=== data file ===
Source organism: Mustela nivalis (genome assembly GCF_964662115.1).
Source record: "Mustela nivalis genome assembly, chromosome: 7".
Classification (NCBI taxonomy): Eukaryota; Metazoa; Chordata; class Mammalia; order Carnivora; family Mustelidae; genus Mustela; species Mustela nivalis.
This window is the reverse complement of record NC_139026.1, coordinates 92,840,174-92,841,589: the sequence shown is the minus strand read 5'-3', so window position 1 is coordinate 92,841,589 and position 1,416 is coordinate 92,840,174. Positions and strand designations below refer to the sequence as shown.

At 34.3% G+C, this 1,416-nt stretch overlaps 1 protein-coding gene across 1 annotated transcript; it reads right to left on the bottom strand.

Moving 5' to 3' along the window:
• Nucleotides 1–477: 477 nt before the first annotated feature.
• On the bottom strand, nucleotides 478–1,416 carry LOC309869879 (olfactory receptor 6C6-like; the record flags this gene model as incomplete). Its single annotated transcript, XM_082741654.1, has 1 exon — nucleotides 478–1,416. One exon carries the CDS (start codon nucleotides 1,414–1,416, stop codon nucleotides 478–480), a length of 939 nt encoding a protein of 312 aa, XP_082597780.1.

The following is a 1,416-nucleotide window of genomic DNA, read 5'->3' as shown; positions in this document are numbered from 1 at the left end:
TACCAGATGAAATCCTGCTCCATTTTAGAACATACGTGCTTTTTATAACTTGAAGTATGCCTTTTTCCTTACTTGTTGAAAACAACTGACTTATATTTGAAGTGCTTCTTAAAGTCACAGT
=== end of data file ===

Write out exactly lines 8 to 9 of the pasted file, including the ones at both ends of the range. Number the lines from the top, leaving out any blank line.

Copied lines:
• On the bottom strand, nucleotides 478–1,416 carry LOC309869879 (olfactory receptor 6C6-like; the record flags this gene model as incomplete). Its single annotated transcript, XM_082741654.1, has 1 exon — nucleotides 478–1,416. One exon carries the CDS (start codon nucleotides 1,414–1,416, stop codon nucleotides 478–480), a length of 939 nt encoding a protein of 312 aa, XP_082597780.1.

The following is a 1,416-nucleotide window of genomic DNA, read 5'->3' as shown; positions in this document are numbered from 1 at the left end: